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VT Myers-Lawson School of Construction presents findings from year-long robotic dog project

Published: Oct. 8, 2021 at 10:35 PM EDT
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BLACKSBURG, Va. (WDBJ) - Hokie fans are already preparing for Saturday’s big game, but Friday, all the action was at the Myers-Lawson School of Construction.

“Spot the robot dog” showed off his moves to staff and students inside Bishop-Favrao Hall, but dance moves are only a small part of what the “dog” can do.

The project is made possible by Procon Consulting, a company founded by two Tech alumni who are hoping to inspire current students.

“This is what we need. We need them to kind of step up, and be very engaged, and try to innovate, and help us solve some of the more critical issues in the construction industry that we face today,” said Procon Co-Founder and President Kyu Jung.

Capital Construction Associate Director Paul Ely said in the construction industry, it’s important that students have this kind of hands-on experience.

“Construction is a very kinesthetic industry. So getting them out there seeing, feeling and experiencing the job site is critical to their learning.”

The workshop focused on research findings -- like having Spot the robot dog on construction sites and how to make sites safer. The majority of the findings were positive, but having the robot on site can still present dangers.

“We did a lot of testing in a controlled environment and when we went to the actual construction sites, we were able to reduce the risk and implement this on a construction site,” said VT Assistant Professor Keresh Afsari.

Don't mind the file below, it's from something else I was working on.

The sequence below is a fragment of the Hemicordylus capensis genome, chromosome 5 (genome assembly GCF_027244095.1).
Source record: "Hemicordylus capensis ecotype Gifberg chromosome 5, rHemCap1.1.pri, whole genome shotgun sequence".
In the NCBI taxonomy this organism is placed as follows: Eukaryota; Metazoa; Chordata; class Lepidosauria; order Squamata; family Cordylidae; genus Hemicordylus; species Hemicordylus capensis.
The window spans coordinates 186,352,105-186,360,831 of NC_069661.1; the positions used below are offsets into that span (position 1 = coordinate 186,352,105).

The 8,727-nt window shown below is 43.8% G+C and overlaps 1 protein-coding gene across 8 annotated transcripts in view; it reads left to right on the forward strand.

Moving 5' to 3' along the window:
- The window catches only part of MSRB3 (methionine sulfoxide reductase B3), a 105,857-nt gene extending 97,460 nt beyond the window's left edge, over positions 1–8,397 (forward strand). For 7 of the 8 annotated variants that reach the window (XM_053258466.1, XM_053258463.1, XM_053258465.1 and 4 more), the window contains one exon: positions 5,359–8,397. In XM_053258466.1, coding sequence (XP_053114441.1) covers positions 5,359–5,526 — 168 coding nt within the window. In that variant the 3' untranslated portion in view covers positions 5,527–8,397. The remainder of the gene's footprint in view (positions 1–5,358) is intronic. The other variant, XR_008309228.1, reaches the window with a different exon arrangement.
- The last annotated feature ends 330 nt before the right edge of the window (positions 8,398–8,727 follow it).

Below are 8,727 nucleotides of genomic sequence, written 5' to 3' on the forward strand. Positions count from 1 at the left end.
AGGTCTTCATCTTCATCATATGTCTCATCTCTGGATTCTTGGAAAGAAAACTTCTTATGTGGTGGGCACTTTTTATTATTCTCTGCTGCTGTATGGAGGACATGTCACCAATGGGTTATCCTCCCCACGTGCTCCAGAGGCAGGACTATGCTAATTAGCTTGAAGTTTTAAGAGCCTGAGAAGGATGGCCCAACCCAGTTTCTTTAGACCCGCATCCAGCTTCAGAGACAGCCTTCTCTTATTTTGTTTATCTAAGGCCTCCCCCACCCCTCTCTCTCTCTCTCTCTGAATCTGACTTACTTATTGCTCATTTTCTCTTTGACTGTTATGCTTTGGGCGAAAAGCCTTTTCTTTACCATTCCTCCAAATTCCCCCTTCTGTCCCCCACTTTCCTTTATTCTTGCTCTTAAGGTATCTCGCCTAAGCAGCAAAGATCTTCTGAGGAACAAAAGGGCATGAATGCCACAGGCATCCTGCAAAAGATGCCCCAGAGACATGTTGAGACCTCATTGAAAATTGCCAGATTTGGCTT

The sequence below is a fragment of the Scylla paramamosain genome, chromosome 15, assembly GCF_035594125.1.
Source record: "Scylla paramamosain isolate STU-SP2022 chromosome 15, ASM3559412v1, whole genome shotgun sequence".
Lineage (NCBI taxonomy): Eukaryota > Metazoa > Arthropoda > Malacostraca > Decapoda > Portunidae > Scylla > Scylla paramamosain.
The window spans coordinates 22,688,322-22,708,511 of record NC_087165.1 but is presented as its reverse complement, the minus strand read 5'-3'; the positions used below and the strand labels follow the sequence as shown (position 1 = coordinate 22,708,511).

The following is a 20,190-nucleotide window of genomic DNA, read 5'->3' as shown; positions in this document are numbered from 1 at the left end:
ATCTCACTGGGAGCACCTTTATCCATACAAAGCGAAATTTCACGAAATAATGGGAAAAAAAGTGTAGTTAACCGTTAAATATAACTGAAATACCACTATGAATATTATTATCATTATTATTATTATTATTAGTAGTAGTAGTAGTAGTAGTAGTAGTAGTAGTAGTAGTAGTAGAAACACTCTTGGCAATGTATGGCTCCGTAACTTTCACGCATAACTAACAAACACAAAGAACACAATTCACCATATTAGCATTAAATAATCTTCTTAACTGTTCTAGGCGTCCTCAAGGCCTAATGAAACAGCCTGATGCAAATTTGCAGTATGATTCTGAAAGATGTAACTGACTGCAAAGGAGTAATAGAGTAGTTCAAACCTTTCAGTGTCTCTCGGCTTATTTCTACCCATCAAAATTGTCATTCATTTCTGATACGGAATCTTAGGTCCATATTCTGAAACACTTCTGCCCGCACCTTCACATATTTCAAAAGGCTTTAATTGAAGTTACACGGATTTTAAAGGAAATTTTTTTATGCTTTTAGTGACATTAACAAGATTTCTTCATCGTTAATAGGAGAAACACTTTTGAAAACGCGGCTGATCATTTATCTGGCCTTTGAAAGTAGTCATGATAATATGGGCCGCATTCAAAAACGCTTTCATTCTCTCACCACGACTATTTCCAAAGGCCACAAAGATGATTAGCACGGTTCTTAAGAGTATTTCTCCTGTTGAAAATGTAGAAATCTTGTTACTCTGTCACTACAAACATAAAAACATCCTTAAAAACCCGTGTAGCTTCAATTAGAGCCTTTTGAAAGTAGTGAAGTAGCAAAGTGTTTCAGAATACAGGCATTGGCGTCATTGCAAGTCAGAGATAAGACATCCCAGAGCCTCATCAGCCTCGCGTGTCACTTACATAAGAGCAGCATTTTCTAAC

For one Tech Senior on the project, Minghao Dong, research was made possible in part through a Memorial Program for Dr. Kevin Granata, who was killed during the mass shooting at the university in 2007. Those in attendance, said Dr. Granata was big on the safety aspect of projects, which was a focus of this research project.

“Just doing this, I’m researching in the safety field, in a way to remind of Granata’s actions. As long as there are still people remembering, his actions will be remembered,” said

For VT Building Construction Professor Walid Thabet this kind of research is vital to the future of the construction industry.

“We’re adopting technology not just because some of us want to test it, but it’s also to benefit the output of the construction, which is the product that the owner is getting at the end of the job.”

Thabet said Friday’s workshop was also a collaboration between many organizations, and he is proud of the outcome.

For more information on the Myers-Lawson School of Construction, you can find its website here.

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